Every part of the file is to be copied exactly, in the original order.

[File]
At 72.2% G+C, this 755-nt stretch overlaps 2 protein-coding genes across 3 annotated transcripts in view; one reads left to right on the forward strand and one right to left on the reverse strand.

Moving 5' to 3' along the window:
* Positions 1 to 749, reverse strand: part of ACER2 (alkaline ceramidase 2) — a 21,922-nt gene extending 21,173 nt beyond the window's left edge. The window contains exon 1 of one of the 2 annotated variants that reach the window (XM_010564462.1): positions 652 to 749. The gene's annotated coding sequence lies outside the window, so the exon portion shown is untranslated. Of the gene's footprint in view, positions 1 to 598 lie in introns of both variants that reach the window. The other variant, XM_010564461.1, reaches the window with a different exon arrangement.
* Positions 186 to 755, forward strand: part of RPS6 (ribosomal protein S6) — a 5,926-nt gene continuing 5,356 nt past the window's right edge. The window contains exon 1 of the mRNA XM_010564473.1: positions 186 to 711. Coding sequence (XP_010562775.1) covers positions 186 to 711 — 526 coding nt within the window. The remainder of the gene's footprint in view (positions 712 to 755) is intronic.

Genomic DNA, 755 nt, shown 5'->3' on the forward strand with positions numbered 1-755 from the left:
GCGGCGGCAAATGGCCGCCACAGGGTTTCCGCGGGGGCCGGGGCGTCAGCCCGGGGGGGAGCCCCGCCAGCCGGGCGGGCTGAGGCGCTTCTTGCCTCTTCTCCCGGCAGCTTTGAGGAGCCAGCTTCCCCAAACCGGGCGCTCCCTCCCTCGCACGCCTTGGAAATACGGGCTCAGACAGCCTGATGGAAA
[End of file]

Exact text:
At 72.2% G+C, this 755-nt stretch overlaps 2 protein-coding genes across 3 annotated transcripts in view; one reads left to right on the forward strand and one right to left on the reverse strand.

Moving 5' to 3' along the window:
* Positions 1 to 749, reverse strand: part of ACER2 (alkaline ceramidase 2) — a 21,922-nt gene extending 21,173 nt beyond the window's left edge. The window contains exon 1 of one of the 2 annotated variants that reach the window (XM_010564462.1): positions 652 to 749. The gene's annotated coding sequence lies outside the window, so the exon portion shown is untranslated. Of the gene's footprint in view, positions 1 to 598 lie in introns of both variants that reach the window. The other variant, XM_010564461.1, reaches the window with a different exon arrangement.
* Positions 186 to 755, forward strand: part of RPS6 (ribosomal protein S6) — a 5,926-nt gene continuing 5,356 nt past the window's right edge. The window contains exon 1 of the mRNA XM_010564473.1: positions 186 to 711. Coding sequence (XP_010562775.1) covers positions 186 to 711 — 526 coding nt within the window. The remainder of the gene's footprint in view (positions 712 to 755) is intronic.

Genomic DNA, 755 nt, shown 5'->3' on the forward strand with positions numbered 1-755 from the left:
GCGGCGGCAAATGGCCGCCACAGGGTTTCCGCGGGGGCCGGGGCGTCAGCCCGGGGGGGAGCCCCGCCAGCCGGGCGGGCTGAGGCGCTTCTTGCCTCTTCTCCCGGCAGCTTTGAGGAGCCAGCTTCCCCAAACCGGGCGCTCCCTCCCTCGCACGCCTTGGAAATACGGGCTCAGACAGCCTGATGGAAA